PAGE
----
politics to go

Israel versus Iran, Hezbollah and Syria


It started just before dawn Jerusalem time on Saturday when the Israel Defense Forces detected an Iranian drone coming from Syrian territory and allowed it to enter Israeli airspace for approximately 90 seconds before shooting it down. They allowed it to enter Israeli airspace so they could examine the wreckage and see what they were dealing with.

The structure and technology of the drone were similar to that of the American unmanned aerial vehicle (UAV or drone) that Iran seized in 2011, including a “low signature” aimed at avoiding detection. There were reports, but no confirmation, that the drone was armed.

Some look at the attack coming from Iran, but that’s only part of the story. Threatening Israel from the north are Iran as well as its satellites — Syria, Lebanon, and Hezbollah.

Iran’s economy was near collapse before the nuclear deal; the billions of dollars the rogue regime received as part of the deal, as well as the “pallets of cash” received as part of the ransom payments made by the Obama administration, has enabled Iran to arm and to fund violence from its satellites.

Israel’s retaliation for the drone incursion was quick: eight Israeli F-16 planes swept into Syria carrying out strikes deep inside Syria, blowing up the truck that controlled he drone and hitting a Syrian airbase used by Iran. Although not confirmed by the IDF, the Israeli plane that was downed was likely hit by an anti-aircraft missile. One of the pilots was severely injured, the second only mildly hurt.

On one hand Israel was protecting her airspace, on the other the response was a bit strange, after all this was not the first incursion of a drone into Israel airspace. But the Iran-backed Hezbollah is becoming a more formidable opponent every day, and Israel may have decided it was time to put her foot down.

In January 2015, former Israeli National Security Adviser, Maj. Gen. (ret.) Yaakov Amidror, outlined the threats to the Jewish state from non-state entities in a report released by the Begin Center for Strategic Studies. The most serious existential threat to the Jewish State by non-state entities is the terrorist group Hezbollah, with 150,000 missiles which, according to the general, is a “rare and substantial firepower apparently even exceeded the firepower possessed by most of the European states combined.

After having been accustomed to a situation in which large regular armies with armor, artillery, hundreds of aircraft and thousands of troops were arrayed on Israel’s borders, there can be no doubt that Israel has moved into a different world.

Drones are becoming a more important part of the Iranian/Hezbollah military force. In 2012, Hezbollah threatened to use suicide drones to target Israeli civilian nuclear infrastructure. Iran subsequently developed and distributed suicide drones to Hezbollah, according to the U.S. Army, and to the Houthis, and according to the EU. By 2015 Hezbollah had a full-blown advanced drone base operating in Lebanon, in 2017 Iranian allies and proxies fired drones toward U.S.-backed forces in Syria and into Israel The Iranians released footage of one of their drones shadowing American forces the day before that attack. The Times of Israel reported a week ago that Iran was mass-produce offensive drones meant to be loaded with precision bombs.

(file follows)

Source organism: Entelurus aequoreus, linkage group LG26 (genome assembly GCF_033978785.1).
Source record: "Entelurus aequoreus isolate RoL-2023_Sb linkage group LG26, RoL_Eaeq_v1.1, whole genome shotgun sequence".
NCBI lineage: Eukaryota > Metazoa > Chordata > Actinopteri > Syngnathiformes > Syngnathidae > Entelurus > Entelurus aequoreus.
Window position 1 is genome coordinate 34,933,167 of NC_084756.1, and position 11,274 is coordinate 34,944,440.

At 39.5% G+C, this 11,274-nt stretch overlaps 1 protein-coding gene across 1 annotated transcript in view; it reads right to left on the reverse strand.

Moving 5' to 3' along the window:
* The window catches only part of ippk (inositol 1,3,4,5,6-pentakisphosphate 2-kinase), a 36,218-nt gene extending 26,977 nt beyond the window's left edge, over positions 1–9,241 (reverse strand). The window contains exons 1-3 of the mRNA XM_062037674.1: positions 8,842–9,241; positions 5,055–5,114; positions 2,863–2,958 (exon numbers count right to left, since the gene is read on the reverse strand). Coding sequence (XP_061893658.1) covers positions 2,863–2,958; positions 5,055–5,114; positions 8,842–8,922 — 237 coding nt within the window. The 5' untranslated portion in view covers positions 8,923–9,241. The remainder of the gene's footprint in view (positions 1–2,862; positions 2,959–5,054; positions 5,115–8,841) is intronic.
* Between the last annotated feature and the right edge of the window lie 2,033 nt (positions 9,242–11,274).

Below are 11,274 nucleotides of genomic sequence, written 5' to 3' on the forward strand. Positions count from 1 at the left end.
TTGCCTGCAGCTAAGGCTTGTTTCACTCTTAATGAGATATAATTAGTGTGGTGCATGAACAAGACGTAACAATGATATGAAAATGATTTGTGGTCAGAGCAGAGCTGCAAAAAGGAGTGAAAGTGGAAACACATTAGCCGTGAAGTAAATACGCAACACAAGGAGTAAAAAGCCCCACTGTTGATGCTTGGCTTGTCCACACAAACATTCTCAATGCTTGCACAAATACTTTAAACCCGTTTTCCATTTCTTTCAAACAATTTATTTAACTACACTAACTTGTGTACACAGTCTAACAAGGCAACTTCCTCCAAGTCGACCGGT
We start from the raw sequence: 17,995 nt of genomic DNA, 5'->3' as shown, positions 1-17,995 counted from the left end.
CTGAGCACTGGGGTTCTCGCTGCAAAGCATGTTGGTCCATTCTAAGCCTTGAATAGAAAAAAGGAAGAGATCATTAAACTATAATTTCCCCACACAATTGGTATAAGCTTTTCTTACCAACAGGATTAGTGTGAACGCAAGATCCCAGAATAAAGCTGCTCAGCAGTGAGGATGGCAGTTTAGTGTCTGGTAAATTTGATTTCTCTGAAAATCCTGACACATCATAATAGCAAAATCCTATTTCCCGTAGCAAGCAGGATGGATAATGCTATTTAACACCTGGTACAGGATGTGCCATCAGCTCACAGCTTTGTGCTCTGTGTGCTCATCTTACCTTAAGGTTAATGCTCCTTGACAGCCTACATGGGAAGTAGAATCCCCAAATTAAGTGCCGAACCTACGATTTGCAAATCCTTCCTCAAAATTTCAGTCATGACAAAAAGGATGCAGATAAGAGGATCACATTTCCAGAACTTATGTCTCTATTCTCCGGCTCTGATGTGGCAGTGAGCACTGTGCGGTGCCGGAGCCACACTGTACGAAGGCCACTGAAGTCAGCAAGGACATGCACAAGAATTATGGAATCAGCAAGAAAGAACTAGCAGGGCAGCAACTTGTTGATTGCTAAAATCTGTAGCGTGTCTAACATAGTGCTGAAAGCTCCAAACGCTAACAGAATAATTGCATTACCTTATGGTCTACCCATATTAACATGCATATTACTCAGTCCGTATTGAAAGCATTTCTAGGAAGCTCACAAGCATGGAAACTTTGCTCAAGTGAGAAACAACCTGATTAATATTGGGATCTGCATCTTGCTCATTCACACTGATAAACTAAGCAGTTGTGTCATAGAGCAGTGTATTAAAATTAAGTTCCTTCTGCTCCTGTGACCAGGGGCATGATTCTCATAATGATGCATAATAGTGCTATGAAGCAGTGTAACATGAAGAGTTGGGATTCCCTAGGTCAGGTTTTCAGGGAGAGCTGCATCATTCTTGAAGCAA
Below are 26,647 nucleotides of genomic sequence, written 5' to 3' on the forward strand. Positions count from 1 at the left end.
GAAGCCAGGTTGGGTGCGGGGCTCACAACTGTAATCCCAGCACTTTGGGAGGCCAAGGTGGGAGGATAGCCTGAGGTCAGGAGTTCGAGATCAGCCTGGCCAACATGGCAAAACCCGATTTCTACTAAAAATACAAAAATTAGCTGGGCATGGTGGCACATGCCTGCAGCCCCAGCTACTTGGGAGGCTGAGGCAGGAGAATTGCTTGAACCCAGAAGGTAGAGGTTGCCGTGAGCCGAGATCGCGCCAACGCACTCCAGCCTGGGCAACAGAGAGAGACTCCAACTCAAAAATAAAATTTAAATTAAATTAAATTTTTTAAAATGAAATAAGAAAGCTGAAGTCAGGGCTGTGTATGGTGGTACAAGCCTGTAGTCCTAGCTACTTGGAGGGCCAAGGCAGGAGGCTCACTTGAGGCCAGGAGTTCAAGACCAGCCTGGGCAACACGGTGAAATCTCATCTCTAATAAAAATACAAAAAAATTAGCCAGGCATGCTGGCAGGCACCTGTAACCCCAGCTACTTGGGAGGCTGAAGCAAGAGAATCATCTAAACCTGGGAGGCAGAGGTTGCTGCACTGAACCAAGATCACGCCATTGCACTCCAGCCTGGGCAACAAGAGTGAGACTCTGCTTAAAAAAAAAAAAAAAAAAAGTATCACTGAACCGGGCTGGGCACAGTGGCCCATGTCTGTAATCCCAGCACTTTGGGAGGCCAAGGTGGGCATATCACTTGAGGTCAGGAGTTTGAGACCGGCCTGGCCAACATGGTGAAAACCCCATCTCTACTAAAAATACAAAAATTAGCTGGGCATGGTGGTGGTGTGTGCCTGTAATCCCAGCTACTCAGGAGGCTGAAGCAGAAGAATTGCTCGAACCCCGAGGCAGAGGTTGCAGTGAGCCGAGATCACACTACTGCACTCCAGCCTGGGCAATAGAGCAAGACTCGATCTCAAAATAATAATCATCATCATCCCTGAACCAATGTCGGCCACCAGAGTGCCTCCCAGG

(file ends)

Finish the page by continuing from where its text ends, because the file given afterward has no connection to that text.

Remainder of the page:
Hezbollah says it has 10,000 fighters ready to attack Israel and to create a single front across all of Israel’s north and northeast. In Lebanon, Hezbollah has transformed hundreds of villages into “military strongholds,” effectively “drafting” the human shields who will become civilian casualties blamed on Israel, according to the New York Times. Their 150,000 rockets and missiles, will allow then to saturation bomb Israeli population centers with 1,500 rockets and missiles per day for over three months, and Hezbollah chief Nasrallah they will use those projectiles against Israel’s civilian nuclear installations and chemical facilities, causing tens of thousands of casualties.

Yet the Israeli response was a limited one it was meant to send a message. She confined herself to striking targets under the control of Iran and the Assad regime. The Base the IAF hit was not only the home of the Drone sent over the border, but is run by members of Iran’s al Quids force, a branch of their revolutionary guard.

Not wanting the conflict to expand, the IAF didn’t go after the Russian air defense assets that now dominate the air power picture over Syria. The message was to Iran and Syria to lay off, but it was also a message to the Russians, “reign these guys in.”

What’s next?

Per the Times of Israel, Saturday’s conflict was not the start of a war, but it most probably is the start of an extended period of tension and border conflicts.

“I don’t think it’s the last time we’ll see such an event, but for the time being both sides will restrain their responses,” Sima Shine, a career defense official and current senior researcher at Tel Aviv’s Institute for National Security Studies think tank, told reporters on Sunday.

It sounds as if Israel is heading toward another war of attrition.


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